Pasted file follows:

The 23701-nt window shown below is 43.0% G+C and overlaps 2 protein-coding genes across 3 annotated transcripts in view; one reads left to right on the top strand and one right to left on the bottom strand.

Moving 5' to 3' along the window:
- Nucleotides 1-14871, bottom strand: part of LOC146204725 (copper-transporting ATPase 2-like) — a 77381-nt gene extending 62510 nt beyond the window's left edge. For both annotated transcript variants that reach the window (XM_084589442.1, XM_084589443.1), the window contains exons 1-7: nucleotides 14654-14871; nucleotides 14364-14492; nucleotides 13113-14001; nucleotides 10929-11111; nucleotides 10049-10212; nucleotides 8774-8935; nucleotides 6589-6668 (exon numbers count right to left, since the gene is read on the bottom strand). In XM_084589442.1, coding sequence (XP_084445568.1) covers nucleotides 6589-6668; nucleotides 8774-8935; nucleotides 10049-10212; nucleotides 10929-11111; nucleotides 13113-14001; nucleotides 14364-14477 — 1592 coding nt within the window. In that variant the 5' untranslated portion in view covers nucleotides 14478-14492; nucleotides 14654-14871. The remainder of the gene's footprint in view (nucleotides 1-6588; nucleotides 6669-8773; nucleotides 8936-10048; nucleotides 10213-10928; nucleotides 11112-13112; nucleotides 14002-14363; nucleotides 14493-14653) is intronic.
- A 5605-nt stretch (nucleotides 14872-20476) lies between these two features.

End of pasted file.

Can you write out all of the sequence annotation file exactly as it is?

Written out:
The 23701-nt window shown below is 43.0% G+C and overlaps 2 protein-coding genes across 3 annotated transcripts in view; one reads left to right on the top strand and one right to left on the bottom strand.

Moving 5' to 3' along the window:
- Nucleotides 1-14871, bottom strand: part of LOC146204725 (copper-transporting ATPase 2-like) — a 77381-nt gene extending 62510 nt beyond the window's left edge. For both annotated transcript variants that reach the window (XM_084589442.1, XM_084589443.1), the window contains exons 1-7: nucleotides 14654-14871; nucleotides 14364-14492; nucleotides 13113-14001; nucleotides 10929-11111; nucleotides 10049-10212; nucleotides 8774-8935; nucleotides 6589-6668 (exon numbers count right to left, since the gene is read on the bottom strand). In XM_084589442.1, coding sequence (XP_084445568.1) covers nucleotides 6589-6668; nucleotides 8774-8935; nucleotides 10049-10212; nucleotides 10929-11111; nucleotides 13113-14001; nucleotides 14364-14477 — 1592 coding nt within the window. In that variant the 5' untranslated portion in view covers nucleotides 14478-14492; nucleotides 14654-14871. The remainder of the gene's footprint in view (nucleotides 1-6588; nucleotides 6669-8773; nucleotides 8936-10048; nucleotides 10213-10928; nucleotides 11112-13112; nucleotides 14002-14363; nucleotides 14493-14653) is intronic.
- A 5605-nt stretch (nucleotides 14872-20476) lies between these two features.